Below is our initial take on recent bankruptcy-related developments:
In the past few weeks, the bankruptcy of Corizon, a prison health company, has been faced with questions from senators and a federal regulator regarding abusive bankruptcy tactics. The letter comes after the Judge David Jones, who serving as mediator in the bankruptcy settlement talks, resigned due to his affair with Houston bankruptcy attorney Elizabeth Freeman, who represented another Corizon successor company in the negotiations.
S&K Take: This may have flown under the radar, but there has been a developing story in the Southern District of Texas. One of the developments this week is in the Tehum bankruptcy case (a prison health care provider). Certain parties in are questioning a mediation over which Judge Jones presided. Senators Warren, Dick Durbin, and Bernie Sanders, among others, have also questioned the results of that case, mainly premised on the use of the ol’ Texas Two-Step. Glad to see that they certainly have the interests of victims in that case at heart. This is likely the tip of the iceberg and something we will be talking about for a while. One other tidbit is that the District Court sitting in the Western District of Texas will hear all cases filed against Judge Jones, including the two existing suits.
On Tuesday, crypto lender BlockFi came out of bankruptcy, stating that it will slow down functions and start returning crypto assets to customers nearly a year after it was damaged by the turmoil in the cryptocurrency industry amid the collapse of FTX.
S&K Take: The Effective Date of the BlockFi plan came about relatively quickly once the case constituents cut a deal, so kudos to getting this through. The basic premise of the plan is for the return of crypto on hand and the prosecution of litigation against other crypto platforms against which BlockFi may have claims. Generally comports with the paradigm in resolving this slew of crpto filings.
FTX, the bankrupt crypto exchange, is seeking millions of dollars in payments it had given to the Center for AI Safety (CAIS), a nonprofit artificial intelligence (AI) safety organization. In a bankruptcy court filing on October 25, the FTX’s attorneys asserted the firm gave $6.5 million to CAIS from May to September 2022, just a few months prior to the collapse and declaration of bankruptcy of FTX.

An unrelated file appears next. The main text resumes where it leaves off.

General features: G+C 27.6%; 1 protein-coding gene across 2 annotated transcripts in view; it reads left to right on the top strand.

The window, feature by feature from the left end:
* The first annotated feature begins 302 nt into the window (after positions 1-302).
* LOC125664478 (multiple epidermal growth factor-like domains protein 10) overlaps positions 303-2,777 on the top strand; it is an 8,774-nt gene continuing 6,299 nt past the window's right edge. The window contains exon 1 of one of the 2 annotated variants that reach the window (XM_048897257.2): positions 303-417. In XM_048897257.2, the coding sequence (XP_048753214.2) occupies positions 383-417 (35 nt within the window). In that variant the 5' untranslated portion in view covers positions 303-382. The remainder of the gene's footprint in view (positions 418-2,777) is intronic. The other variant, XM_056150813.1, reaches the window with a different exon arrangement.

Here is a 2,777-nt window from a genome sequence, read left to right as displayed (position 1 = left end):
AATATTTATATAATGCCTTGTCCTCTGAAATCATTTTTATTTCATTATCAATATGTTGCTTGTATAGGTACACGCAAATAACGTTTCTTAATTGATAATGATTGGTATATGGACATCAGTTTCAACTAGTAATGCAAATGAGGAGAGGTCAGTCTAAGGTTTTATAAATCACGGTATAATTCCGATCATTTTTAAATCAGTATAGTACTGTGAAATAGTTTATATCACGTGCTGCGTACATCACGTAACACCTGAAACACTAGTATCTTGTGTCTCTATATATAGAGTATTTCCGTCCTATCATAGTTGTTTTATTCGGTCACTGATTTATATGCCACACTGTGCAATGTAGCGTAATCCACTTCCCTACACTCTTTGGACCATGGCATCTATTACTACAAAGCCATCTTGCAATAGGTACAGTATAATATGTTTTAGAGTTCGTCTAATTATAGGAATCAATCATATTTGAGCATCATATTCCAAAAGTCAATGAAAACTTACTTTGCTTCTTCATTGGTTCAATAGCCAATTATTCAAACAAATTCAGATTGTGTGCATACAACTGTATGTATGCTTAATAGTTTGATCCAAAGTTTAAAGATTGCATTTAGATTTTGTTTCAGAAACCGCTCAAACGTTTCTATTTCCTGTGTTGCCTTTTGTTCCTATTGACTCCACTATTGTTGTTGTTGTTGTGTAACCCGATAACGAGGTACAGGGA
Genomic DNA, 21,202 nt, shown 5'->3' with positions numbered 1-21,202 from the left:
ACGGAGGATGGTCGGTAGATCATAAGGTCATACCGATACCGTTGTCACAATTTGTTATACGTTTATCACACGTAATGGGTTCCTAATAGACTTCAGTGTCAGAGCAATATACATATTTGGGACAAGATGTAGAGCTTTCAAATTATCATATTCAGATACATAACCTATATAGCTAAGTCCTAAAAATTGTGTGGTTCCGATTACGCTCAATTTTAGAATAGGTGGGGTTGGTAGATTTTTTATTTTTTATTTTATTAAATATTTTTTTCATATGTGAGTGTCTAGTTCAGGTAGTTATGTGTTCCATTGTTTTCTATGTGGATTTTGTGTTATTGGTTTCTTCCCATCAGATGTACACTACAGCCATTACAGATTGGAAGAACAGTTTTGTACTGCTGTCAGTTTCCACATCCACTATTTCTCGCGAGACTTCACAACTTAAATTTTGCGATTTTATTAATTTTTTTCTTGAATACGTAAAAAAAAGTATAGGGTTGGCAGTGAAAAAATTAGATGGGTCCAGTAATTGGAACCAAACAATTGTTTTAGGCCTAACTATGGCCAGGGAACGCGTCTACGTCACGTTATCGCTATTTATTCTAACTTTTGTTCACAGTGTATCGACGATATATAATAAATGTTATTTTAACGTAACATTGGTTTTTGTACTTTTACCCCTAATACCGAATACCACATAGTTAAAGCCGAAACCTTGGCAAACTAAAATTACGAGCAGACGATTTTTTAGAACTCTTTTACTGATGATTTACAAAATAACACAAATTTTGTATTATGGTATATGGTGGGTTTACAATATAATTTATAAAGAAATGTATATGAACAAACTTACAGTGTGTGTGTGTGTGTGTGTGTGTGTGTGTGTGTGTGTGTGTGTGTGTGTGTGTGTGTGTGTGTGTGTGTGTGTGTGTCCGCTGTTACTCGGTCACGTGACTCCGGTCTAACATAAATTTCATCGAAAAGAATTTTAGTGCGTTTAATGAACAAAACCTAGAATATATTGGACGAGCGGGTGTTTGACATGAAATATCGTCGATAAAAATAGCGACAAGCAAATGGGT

S&K Take: Not much to see here, but John Ray continues to look in the couch cushions for any and all payments that were made in the preference window. Seems like there were a few, with this $6.5 million payment likely on the smaller side of the universe.
Baby brand founded by actors Kristen Bell and Dax Shepard files for bankruptcy after being torpedoed by high shipping and production costs| Fortune
Hello Bello, a baby products company established by actors Kristen Bell and Dax Shepard, has filed for bankruptcy after it grappled to curb lofty shipping and production costs. The company is supported by VMG Partners, a private equity firm, and listed assets and liabilities of at the minimum $100 million each in its bankruptcy petition.
S&K Take: Is nothing sacred? If a celebrity-backed baby products company can’t make its way in the world today, what are we even doing? This is an interesting story, actually. The company had pretty solid sales ($180 million in revenue), mainly based on a deal to sell their products in Walmart. But they couldn’t make the numbers work as expenses increased wildly during the pandemic. The bankruptcy doesn’t look great, there is a stalking horse bid that may cover the secured debt and the DIP, so suppliers will likely feel the pain as in most retail cases. I am certainly not the first to say it, but maybe Dax and Kristen should have gone with a booze company instead.